Parking for five cars

There’s an article in the NZ Herald this week, Auckland house prices vs world’s, which compares the median house price in Auckland – a whopping $670,000 – with other similarly priced homes around the world. The house chosen for comparison in Auckland, is a $675,000 five-bedroom, three-bathroom house in the suburb of New Windsor. New Windsor is a featureless suburb sandwiched between the suburbs of New Lynn (rough and industrial) and Mount Roskill (up and coming but also featureless). The primary schools in the area are all fairly low decile (five and under) and the house is on a main road. It’s over 9km from the city centre, there’s no train and peak-hour traffic will resemble a parking lot.

As is typical of car-obsessed Auckland, a reported feature of this house is parking for five cars. That’s right folks, five cars because if you want to live in Auckland, you gotta love your car and the more of them, the better. The nearest supermarket is a two-minute drive away. Who wants to walk to the shops when you can drive? Even better is the brand spanking new motorway about to be built right next door.

Is this really how people want to live?

This week I stumbled across a report titled, Generated traffic and induced travel. The report explains how the building of more roads and motorways does not actually reduce congestion because traffic congestion will always tend towards equilibrium. This is how it works: congestion -> build new motorway -> temporarily reduced congestion that encourages new traffic to the road -> congestion again. If you build it, they will come (they referring to additional cars). The industry term for this is generated traffic. Building new roads and motorways generates new traffic, it does not reduce it.

The New Zealand government does not understand this concept. This is the transport plan for 2012 – 2015:


If New Zealand wants to throw money down the toilet by building new roads and motorways and create car-dependent, polluted cities that encourage a sedentary lifestyle with the associated skyrocketing health care costs, then it’s probably going about it the right way.

12 responses to “Parking for five cars”

  1. Canberra is doing the same thing as Auckland (which is probably doing the same thing as thousands of cities around the world). New roads are being built everywhere. Worse still, they’re taking over huge tracts of bushland so people can get from A to B faster. It’s really sad to see. On the other hand, very few resources seem to be going into building bike paths. I’m wondering whether a five carpark house is in the same league as the Sydney house that has 11 bathrooms.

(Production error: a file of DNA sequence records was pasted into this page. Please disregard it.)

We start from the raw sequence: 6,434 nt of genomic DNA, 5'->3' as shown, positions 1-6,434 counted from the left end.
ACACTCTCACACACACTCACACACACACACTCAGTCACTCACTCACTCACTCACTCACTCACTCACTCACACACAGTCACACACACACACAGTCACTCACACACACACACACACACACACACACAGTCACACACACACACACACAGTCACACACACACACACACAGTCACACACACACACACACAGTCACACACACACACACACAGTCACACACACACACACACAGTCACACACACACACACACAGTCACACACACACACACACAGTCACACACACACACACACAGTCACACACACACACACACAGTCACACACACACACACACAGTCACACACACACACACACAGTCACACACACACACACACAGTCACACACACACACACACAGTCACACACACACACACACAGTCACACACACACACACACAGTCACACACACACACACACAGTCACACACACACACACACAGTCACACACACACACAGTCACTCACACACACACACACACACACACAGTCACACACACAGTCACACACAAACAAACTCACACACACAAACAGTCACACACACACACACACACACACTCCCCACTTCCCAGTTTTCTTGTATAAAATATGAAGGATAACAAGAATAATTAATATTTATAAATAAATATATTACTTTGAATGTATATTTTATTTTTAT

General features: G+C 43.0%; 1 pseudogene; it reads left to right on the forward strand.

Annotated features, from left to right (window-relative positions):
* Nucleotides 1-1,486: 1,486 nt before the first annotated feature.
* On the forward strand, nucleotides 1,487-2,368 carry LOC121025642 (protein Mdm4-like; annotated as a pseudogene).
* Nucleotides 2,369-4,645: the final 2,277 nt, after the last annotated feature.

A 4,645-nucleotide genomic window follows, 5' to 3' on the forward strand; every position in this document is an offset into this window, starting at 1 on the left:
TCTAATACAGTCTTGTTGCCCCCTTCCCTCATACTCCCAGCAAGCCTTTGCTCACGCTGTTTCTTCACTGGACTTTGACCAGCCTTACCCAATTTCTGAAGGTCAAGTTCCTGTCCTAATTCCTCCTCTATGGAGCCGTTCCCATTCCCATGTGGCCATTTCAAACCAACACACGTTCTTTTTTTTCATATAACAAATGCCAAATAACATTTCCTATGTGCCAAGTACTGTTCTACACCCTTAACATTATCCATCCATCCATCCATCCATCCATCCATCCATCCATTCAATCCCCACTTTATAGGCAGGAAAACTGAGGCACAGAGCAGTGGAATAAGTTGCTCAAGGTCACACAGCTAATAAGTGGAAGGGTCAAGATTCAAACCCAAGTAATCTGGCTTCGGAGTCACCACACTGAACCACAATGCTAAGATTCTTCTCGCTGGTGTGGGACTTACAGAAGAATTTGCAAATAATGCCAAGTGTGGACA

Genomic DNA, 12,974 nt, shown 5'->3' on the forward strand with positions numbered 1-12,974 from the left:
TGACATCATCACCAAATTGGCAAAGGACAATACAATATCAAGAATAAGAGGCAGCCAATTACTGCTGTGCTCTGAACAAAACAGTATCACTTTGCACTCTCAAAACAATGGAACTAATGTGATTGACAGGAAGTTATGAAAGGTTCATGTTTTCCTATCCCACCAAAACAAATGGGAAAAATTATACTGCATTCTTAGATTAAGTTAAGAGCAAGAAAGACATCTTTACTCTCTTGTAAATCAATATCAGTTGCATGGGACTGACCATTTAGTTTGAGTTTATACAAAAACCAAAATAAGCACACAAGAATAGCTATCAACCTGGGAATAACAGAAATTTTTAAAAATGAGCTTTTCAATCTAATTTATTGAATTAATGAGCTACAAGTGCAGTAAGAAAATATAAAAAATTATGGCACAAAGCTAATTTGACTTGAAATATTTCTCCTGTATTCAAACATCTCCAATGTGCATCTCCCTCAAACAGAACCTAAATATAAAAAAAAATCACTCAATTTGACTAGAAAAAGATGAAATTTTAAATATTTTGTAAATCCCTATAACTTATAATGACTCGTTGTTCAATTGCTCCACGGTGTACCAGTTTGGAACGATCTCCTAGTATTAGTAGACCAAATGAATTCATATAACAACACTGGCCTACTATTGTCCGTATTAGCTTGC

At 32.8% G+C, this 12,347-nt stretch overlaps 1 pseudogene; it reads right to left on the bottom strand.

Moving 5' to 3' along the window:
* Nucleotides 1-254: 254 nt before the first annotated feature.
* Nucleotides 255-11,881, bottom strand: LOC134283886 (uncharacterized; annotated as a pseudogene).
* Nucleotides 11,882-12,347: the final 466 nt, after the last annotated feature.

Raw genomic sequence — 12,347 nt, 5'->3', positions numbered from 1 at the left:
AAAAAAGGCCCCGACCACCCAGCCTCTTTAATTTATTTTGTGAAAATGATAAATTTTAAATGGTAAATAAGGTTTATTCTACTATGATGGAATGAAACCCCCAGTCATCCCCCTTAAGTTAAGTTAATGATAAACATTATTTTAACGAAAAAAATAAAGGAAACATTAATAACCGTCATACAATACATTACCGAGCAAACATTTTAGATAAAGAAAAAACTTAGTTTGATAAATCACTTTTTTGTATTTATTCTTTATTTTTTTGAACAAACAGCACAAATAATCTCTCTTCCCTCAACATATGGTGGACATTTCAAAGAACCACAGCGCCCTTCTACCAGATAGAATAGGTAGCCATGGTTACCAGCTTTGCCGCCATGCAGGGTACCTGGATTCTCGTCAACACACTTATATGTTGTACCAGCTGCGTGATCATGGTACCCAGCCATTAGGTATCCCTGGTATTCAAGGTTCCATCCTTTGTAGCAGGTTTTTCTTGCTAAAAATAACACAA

• 11 bathrooms! That’s a lot of cleaning. It really doesn’t make sense why governments would choose to do this when it is very expensive and provides little benefit. I can only assume that it is good for votes.

  2. I’m baffled by the thought that somebody might have five cars. Five cars for what? One for Dad, one for Mum, and one for each of your three kids? That’s all I can think of, and it doesn’t really make sense…
    Silly car-obsessed people!

  3. If you really want to reduce traffic, then increasing public transportation and walkability are the two most proven methods. Planning for more cars only make more cars, as you said in your post 🙂

    • Auckland is not known for its public transport, which is dire, and it is not a walkable city by any means. Perhaps if traffic congestion continues to spiral out of control, people will start to demand better public transport.

  4. The NSW state government, not necessarily known for clear thinking on transport, has begun one interesting innovation. The city of Penrith is on the western edge of the metropolitan area, 50 km from the Sydney CBD (about an hour by train). This is a district which was traditionally McMansion territory, the sort of place where you might well find 5-car families. However the Australian Defence Department recently vacated a large tract of land adjoining Penrith railway station right next to the city centres. A new suburb, Thornton, is being constructed. It is designed to be walkable, bikeable and of course at most a 10 minute walk from the station.

    The development surrounds a large village green, a kids’ playground and a day-care centre, all of which are already built (although the direct walkway to the station and city centre isn’t yet). A couple of dozen houses have been built as display homes and housing lots are selling fast. A characteristic feature is that many of the houses will be 2-storey terraces, with a similar footprint to those built in the late 19th century in inner Sydney suburbs.

    The objective is two-fold: to allow modest property prices; and to try to reproduce to some degree the walkable nature of the inner suburbs.

    It will be interesting to see how it develops,

  5. I have lived in New Windsor for 10 years. I get to work in the CBD by car in under 30 minutes in peak hour traffic with virtually no delays. Buses are reliable and take 30 – 40 minutes to reach the CBD at peak hour traffic times. I get into the CBD in 25 minutes on my Mountain bike. If you should ever be near New Windsor Rd I would recommend that you stop by New Windsor’s fun and quirky little local Cafe called Sweetie….Jase 🙂

  6. […] I listened to an interview on RadioNZ with Peter Newman, Professor of Sustainability at Curtin University, this morning, and in it he discussed the archaic focus by New Zealand on roads and motorways. He says the “era of car dominance is over” and that New Zealand is “one of the last places in the world to continue with that tradition”. The tradition he is referring to is the building of new motorways as a means of easing congestion. New Zealand is out of date. I wrote about why building new motorways does not ease congestion a little while ago in a post called Parking for Five Cars. […]

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